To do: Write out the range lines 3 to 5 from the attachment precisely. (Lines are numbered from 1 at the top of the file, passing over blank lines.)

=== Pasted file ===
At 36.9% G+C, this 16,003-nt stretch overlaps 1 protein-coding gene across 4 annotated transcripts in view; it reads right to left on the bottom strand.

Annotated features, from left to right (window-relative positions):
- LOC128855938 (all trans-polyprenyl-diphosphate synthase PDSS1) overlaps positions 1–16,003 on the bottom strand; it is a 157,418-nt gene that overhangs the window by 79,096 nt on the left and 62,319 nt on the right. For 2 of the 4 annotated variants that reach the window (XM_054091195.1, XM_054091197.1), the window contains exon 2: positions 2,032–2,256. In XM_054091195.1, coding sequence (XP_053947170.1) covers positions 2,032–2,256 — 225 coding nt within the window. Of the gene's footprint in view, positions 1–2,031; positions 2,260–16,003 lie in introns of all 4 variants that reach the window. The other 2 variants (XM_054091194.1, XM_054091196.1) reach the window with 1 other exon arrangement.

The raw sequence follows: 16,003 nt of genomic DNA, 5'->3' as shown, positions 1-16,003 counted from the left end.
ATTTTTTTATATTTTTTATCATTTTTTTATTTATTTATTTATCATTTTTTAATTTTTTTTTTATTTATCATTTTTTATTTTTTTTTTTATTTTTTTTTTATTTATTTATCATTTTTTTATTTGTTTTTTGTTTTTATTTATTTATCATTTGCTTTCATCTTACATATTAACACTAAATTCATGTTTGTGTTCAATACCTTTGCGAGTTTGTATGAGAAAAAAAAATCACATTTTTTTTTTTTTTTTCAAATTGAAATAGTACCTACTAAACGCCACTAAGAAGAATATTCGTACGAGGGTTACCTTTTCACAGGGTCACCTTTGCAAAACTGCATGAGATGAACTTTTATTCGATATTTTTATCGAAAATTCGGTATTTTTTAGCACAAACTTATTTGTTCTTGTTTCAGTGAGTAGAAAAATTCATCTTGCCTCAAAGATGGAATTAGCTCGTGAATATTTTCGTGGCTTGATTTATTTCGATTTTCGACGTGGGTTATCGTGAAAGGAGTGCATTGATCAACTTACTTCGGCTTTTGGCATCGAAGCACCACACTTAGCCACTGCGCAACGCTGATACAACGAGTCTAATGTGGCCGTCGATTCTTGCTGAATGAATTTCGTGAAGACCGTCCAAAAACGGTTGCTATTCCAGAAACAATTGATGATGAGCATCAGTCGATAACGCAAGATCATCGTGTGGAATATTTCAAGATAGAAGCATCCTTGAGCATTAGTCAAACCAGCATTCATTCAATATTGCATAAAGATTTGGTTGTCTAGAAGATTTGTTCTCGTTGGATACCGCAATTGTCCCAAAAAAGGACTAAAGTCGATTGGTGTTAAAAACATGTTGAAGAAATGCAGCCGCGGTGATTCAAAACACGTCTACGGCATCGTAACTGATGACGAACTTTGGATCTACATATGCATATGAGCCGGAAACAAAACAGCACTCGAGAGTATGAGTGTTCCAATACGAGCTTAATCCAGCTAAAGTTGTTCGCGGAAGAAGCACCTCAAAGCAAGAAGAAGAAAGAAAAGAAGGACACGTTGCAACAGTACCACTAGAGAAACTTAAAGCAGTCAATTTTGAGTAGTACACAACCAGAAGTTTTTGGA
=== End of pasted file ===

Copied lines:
- LOC128855938 (all trans-polyprenyl-diphosphate synthase PDSS1) overlaps positions 1–16,003 on the bottom strand; it is a 157,418-nt gene that overhangs the window by 79,096 nt on the left and 62,319 nt on the right. For 2 of the 4 annotated variants that reach the window (XM_054091195.1, XM_054091197.1), the window contains exon 2: positions 2,032–2,256. In XM_054091195.1, coding sequence (XP_053947170.1) covers positions 2,032–2,256 — 225 coding nt within the window. Of the gene's footprint in view, positions 1–2,031; positions 2,260–16,003 lie in introns of all 4 variants that reach the window. The other 2 variants (XM_054091194.1, XM_054091196.1) reach the window with 1 other exon arrangement.

The raw sequence follows: 16,003 nt of genomic DNA, 5'->3' as shown, positions 1-16,003 counted from the left end.
ATTTTTTTATATTTTTTATCATTTTTTTATTTATTTATTTATCATTTTTTAATTTTTTTTTTATTTATCATTTTTTATTTTTTTTTTTATTTTTTTTTTATTTATTTATCATTTTTTTATTTGTTTTTTGTTTTTATTTATTTATCATTTGCTTTCATCTTACATATTAACACTAAATTCATGTTTGTGTTCAATACCTTTGCGAGTTTGTATGAGAAAAAAAAATCACATTTTTTTTTTTTTTTTCAAATTGAAATAGTACCTACTAAACGCCACTAAGAAGAATATTCGTACGAGGGTTACCTTTTCACAGGGTCACCTTTGCAAAACTGCATGAGATGAACTTTTATTCGATATTTTTATCGAAAATTCGGTATTTTTTAGCACAAACTTATTTGTTCTTGTTTCAGTGAGTAGAAAAATTCATCTTGCCTCAAAGATGGAATTAGCTCGTGAATATTTTCGTGGCTTGATTTATTTCGATTTTCGACGTGGGTTATCGTGAAAGGAGTGCATTGATCAACTTACTTCGGCTTTTGGCATCGAAGCACCACACTTAGCCACTGCGCAACGCTGATACAACGAGTCTAATGTGGCCGTCGATTCTTGCTGAATGAATTTCGTGAAGACCGTCCAAAAACGGTTGCTATTCCAGAAACAATTGATGATGAGCATCAGTCGATAACGCAAGATCATCGTGTGGAATATTTCAAGATAGAAGCATCCTTGAGCATTAGTCAAACCAGCATTCATTCAATATTGCATAAAGATTTGGTTGTCTAGAAGATTTGTTCTCGTTGGATACCGCAATTGTCCCAAAAAAGGACTAAAGTCGATTGGTGTTAAAAACATGTTGAAGAAATGCAGCCGCGGTGATTCAAAACACGTCTACGGCATCGTAACTGATGACGAACTTTGGATCTACATATGCATATGAGCCGGAAACAAAACAGCACTCGAGAGTATGAGTGTTCCAATACGAGCTTAATCCAGCTAAAGTTGTTCGCGGAAGAAGCACCTCAAAGCAAGAAGAAGAAAGAAAAGAAGGACACGTTGCAACAGTACCACTAGAGAAACTTAAAGCAGTCAATTTTGAGTAGTACACAACCAGAAGTTTTTGGA